• I am a 12-year student of PRLHS and graduated with honors in 2017. I continued on to achieve my bachelor’s in accounting at Lewis-Clark State College in 2021 — also achieving honor cords! I am now a business owner in Priest River. Brown & Rutledge keep saying we have low test scores, however myself and many of my classmates have all graduated with bachelor’s and master’s and are very successful today.

• Teachers are what MAKE school. To say the teachers aren’t worth the money they deserve is the same as saying children don’t deserve a quality education. The children of this community deserve good teachers, which means the teachers must be paid a living wage so they can stay!

• You have robbed my younger children’s confidence in our schools. You have made it so with your personal agendas that my children’s favorite reliable staff have had to make the choice to leave. Shame on you. Thank you Margi and Carlyn for not giving in and continuing to fight for our kids.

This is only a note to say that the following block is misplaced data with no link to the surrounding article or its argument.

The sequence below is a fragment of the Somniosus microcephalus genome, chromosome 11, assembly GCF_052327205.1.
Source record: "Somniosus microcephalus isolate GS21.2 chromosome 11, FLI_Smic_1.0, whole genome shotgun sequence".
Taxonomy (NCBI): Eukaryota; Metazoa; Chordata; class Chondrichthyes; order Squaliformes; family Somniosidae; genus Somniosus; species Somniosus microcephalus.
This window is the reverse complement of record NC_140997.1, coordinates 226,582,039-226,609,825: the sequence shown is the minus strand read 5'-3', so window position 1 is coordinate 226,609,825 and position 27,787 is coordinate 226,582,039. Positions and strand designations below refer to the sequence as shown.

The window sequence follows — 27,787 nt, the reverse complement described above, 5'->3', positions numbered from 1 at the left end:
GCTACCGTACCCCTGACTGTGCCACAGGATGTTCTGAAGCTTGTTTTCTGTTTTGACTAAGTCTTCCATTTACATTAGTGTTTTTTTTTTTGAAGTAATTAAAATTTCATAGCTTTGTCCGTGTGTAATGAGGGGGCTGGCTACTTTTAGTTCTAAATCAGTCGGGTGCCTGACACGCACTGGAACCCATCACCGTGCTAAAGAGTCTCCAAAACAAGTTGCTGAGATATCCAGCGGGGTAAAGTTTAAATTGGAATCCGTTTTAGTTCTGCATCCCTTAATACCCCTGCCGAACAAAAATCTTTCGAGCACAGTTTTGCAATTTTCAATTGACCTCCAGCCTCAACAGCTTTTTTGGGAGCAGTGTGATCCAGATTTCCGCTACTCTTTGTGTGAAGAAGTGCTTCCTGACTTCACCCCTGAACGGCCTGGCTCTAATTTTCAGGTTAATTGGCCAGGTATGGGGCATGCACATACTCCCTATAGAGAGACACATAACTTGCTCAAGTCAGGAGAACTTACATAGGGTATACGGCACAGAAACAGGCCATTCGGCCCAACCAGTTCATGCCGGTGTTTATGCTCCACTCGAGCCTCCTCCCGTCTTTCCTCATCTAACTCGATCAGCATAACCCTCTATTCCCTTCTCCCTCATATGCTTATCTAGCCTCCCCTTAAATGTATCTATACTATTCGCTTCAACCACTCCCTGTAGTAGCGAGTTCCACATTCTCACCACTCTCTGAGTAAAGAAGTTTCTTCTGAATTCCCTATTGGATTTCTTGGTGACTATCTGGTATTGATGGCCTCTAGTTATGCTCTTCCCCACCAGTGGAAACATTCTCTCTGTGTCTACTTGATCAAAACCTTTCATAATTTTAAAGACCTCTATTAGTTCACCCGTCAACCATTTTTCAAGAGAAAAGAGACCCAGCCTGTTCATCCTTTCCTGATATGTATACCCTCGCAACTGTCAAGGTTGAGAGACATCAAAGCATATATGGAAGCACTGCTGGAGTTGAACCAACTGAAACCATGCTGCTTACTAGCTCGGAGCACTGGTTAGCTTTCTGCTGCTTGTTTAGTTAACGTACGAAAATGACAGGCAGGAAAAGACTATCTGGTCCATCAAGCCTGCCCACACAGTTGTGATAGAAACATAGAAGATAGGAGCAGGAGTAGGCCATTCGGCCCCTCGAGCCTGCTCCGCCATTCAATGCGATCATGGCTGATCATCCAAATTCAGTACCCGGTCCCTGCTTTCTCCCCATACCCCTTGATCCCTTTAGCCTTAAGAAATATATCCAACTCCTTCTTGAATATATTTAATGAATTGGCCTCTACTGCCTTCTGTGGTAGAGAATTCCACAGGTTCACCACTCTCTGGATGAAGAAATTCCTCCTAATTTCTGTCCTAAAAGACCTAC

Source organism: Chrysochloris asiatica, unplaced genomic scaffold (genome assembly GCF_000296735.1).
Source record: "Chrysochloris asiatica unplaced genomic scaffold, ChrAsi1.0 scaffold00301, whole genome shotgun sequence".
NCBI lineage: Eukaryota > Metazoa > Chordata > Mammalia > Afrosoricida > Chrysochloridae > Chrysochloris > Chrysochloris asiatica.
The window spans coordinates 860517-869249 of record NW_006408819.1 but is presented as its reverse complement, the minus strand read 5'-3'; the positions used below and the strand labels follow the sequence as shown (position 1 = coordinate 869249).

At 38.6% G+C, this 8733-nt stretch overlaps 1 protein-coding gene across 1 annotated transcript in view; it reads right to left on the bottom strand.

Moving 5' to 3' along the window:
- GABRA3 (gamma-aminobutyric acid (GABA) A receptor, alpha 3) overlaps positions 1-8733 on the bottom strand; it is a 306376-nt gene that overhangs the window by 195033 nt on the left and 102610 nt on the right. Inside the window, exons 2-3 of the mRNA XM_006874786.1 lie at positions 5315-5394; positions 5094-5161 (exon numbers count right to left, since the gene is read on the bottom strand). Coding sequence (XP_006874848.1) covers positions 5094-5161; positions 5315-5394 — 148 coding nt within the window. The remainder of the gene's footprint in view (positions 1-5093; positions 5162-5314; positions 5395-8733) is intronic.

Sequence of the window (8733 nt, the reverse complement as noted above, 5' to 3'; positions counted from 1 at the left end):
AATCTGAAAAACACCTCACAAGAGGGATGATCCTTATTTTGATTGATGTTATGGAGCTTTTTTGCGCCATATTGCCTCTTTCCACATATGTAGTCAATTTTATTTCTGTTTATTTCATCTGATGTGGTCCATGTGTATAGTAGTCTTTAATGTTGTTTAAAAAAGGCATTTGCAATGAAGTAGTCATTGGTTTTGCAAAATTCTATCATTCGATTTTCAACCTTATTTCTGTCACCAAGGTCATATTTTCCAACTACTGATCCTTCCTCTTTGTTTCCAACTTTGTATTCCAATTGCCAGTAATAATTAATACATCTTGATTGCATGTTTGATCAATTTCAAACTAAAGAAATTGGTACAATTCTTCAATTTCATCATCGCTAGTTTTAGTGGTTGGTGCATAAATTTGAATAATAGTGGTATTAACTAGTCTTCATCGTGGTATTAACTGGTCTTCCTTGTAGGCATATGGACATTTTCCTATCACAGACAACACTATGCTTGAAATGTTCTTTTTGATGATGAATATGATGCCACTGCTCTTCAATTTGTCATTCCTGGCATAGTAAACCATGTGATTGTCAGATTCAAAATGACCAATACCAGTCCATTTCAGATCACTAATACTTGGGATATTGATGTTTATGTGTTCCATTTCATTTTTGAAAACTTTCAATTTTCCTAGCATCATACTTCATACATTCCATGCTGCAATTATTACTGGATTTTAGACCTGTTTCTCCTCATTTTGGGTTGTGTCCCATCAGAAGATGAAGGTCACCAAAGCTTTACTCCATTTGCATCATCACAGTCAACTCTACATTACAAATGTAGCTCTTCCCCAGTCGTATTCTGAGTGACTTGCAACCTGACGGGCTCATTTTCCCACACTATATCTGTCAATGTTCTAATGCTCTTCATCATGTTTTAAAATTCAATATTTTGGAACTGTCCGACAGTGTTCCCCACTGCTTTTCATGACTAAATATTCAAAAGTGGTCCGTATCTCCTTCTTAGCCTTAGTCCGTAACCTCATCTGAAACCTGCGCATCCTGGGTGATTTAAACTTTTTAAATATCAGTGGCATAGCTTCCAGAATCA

• I also watched my father, who taught science at PRHS, as he created a ski club that offered every single student at PRHS an opportunity to learn to ski, independent of financial ability to pay. He believed in helping young people to develop skills and healthy habits that they could practice across their lifespans. Every teacher I met during my 12 years at PR schools was completely dedicated to their students’ growth and well-being. Everyone. I hope you will recognize the skills, dedication, and wisdom of our teachers, and reward them accordingly.